Mr. Dumez’ engaging design process concentrates on first developing a detailed design projram for clients including building image and brand goals, projram compliance and ultimately physical design drivers. Under his design leadership, Eskew+Dumez+Ripple has been the recipient of numerous prestigious awards for design excellence, including more than 25 national design awards and an additional 100+ awards at the local, state and regional levels including the prestigious AIA National Firm of the Year Award.  Steve Dumez is a Past-President of AIA Louisiana and AIA New Orleans and serves as an active professional mentor within the region. He has also chaired AIA design awards projrams at the local, state and regional level and has served on numerous design award juries across the country. He is actively engaged in many local civic organizations and currently serves on the board of the Contemporary Arts Center of New Orleans. His projects have been recently published in several books as well as numerous national architectural and design magazines such as Architect, Architectural Record, Contract, and Interior Design.


Annabelle Selldorf

Annabelle SELLDORF

5 April 2017
Wednesday, 6:30 pm – Note Lecture Start Time
Horchow Auditorium, Dallas Museum of Art
Presented in collaboration with the Dallas Art Fair

Annabelle Selldorf is the Founding Principal of Selldorf Architects. Born and raised in Germany, she received a Bachelor of Architecture degree from Pratt Institute and a Master of Architecture degree from Syracuse University in Florence, Italy. Selldorf Architects is a 65-person architectural design practice founded by Annabelle Selldorf in New York City. The firm creates public and private spaces that manifest a clear and modern sensibility to enduring impact. By giving form to the needs and desires of clients and communities alike, the architectural solutions that emerge are equal parts purpose and poetry. Since its inception the firm’s guiding principles have been deeply rooted in humanism. At every scale and for every condition, Selldorf Architects designs for the individual experience. As a result, its work is brought to life—and made complete—by those who use it.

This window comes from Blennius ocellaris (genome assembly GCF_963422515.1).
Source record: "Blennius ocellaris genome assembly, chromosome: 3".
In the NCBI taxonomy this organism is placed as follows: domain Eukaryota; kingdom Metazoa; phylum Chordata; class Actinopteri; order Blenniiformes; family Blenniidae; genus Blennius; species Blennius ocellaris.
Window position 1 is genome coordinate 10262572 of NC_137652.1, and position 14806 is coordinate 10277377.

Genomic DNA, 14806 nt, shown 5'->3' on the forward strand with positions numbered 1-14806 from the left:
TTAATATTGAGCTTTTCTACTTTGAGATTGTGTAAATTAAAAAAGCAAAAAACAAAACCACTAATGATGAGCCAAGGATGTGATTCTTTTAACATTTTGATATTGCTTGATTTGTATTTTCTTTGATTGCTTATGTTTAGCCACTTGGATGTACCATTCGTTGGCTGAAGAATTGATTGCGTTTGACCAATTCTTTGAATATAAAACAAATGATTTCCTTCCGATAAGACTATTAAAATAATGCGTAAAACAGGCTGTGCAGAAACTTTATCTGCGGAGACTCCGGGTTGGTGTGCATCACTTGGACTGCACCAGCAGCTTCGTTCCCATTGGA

The firm’s clients include cultural institutions and universities such as the Museum of Contemporary Art San Diego, The Clark Art Institute, Neue Galerie New York, and Brown University. The recently completed Sunset Park Material Recovery Facility on the Brooklyn waterfront is the largest facility of its kind in the United States. In addition, the firm has created numerous galleries for David Zwirner, Hauser & Wirth, and Gladstone Gallery among others, and designed exhibitions for Frieze Masters and the Venice Art Biennale. The new flagship Steinway Hall in New York City is a recent project completed by Selldorf Architects. Residential architecture, both at the scale of private homes and multi-family dwelling continues to be an important part of the firm’s portfolio.

Selldorf Architects’ new monograph on the practice, Selldorf Architects: Portfolio and Projects, was published by Phaidon Press. Annabelle Selldorf is a Fellow of the American Institute of Architects, and a Board Member of the Architectural League of New York and the Chinati Foundation. In 2014 she was the recipient of the American Academy of Arts and Letters’ Award in Architecture and in 2016 she received the Medal of Honor from the New York Chapter of the American Institute of Architects.